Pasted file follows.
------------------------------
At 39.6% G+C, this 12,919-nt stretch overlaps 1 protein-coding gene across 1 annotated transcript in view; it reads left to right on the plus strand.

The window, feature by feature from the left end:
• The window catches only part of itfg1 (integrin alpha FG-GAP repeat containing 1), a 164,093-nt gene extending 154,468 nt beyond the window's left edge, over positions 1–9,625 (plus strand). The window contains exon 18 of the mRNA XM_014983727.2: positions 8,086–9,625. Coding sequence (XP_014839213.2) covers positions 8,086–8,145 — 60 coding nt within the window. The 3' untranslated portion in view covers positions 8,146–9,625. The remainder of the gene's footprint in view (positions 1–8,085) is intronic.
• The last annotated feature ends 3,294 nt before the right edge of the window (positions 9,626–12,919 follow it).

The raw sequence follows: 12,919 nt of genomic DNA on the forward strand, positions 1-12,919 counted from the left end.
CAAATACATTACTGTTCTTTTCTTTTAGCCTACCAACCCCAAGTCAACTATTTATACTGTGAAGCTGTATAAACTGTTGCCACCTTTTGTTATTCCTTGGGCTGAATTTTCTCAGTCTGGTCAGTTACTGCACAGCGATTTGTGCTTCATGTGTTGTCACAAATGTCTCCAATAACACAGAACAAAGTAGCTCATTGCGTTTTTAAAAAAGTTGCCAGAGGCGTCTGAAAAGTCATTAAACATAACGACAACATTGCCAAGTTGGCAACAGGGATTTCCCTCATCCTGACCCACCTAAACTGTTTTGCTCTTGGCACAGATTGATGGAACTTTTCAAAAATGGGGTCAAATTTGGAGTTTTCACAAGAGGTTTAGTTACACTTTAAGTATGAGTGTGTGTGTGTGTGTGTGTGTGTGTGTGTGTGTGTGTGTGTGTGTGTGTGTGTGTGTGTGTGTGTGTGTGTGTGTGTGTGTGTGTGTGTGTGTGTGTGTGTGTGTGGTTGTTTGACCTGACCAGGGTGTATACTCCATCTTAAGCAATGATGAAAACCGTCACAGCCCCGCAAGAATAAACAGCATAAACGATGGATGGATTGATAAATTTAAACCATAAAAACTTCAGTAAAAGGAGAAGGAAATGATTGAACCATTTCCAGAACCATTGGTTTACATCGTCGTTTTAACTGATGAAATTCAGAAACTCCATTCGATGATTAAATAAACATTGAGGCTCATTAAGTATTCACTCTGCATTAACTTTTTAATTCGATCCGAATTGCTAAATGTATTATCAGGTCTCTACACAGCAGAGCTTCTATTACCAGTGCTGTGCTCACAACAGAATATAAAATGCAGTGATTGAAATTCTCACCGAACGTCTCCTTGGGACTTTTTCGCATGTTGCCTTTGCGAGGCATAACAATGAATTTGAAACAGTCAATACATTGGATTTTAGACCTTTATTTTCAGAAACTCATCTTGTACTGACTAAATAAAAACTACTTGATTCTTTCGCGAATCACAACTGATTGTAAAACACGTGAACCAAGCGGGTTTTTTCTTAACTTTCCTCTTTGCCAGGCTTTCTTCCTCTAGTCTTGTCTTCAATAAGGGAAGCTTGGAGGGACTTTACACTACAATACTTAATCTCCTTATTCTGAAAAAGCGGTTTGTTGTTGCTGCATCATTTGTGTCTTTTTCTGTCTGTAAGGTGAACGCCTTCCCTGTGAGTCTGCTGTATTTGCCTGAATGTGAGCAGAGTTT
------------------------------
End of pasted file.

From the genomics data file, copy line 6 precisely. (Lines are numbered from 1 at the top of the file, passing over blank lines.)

CAAATACATTACTGTTCTTTTCTTTTAGCCTACCAACCCCAAGTCAACTATTTATACTGTGAAGCTGTATAAACTGTTGCCACCTTTTGTTATTCCTTGGGCTGAATTTTCTCAGTCTGGTCAGTTACTGCACAGCGATTTGTGCTTCATGTGTTGTCACAAATGTCTCCAATAACACAGAACAAAGTAGCTCATTGCGTTTTTAAAAAAGTTGCCAGAGGCGTCTGAAAAGTCATTAAACATAACGACAACATTGCCAAGTTGGCAACAGGGATTTCCCTCATCCTGACCCACCTAAACTGTTTTGCTCTTGGCACAGATTGATGGAACTTTTCAAAAATGGGGTCAAATTTGGAGTTTTCACAAGAGGTTTAGTTACACTTTAAGTATGAGTGTGTGTGTGTGTGTGTGTGTGTGTGTGTGTGTGTGTGTGTGTGTGTGTGTGTGTGTGTGTGTGTGTGTGTGTGTGTGTGTGTGTGTGTGTGTGTGTGTGTGTGTGGTTGTTTGACCTGACCAGGGTGTATACTCCATCTTAAGCAATGATGAAAACCGTCACAGCCCCGCAAGAATAAACAGCATAAACGATGGATGGATTGATAAATTTAAACCATAAAAACTTCAGTAAAAGGAGAAGGAAATGATTGAACCATTTCCAGAACCATTGGTTTACATCGTCGTTTTAACTGATGAAATTCAGAAACTCCATTCGATGATTAAATAAACATTGAGGCTCATTAAGTATTCACTCTGCATTAACTTTTTAATTCGATCCGAATTGCTAAATGTATTATCAGGTCTCTACACAGCAGAGCTTCTATTACCAGTGCTGTGCTCACAACAGAATATAAAATGCAGTGATTGAAATTCTCACCGAACGTCTCCTTGGGACTTTTTCGCATGTTGCCTTTGCGAGGCATAACAATGAATTTGAAACAGTCAATACATTGGATTTTAGACCTTTATTTTCAGAAACTCATCTTGTACTGACTAAATAAAAACTACTTGATTCTTTCGCGAATCACAACTGATTGTAAAACACGTGAACCAAGCGGGTTTTTTCTTAACTTTCCTCTTTGCCAGGCTTTCTTCCTCTAGTCTTGTCTTCAATAAGGGAAGCTTGGAGGGACTTTACACTACAATACTTAATCTCCTTATTCTGAAAAAGCGGTTTGTTGTTGCTGCATCATTTGTGTCTTTTTCTGTCTGTAAGGTGAACGCCTTCCCTGTGAGTCTGCTGTATTTGCCTGAATGTGAGCAGAGTTT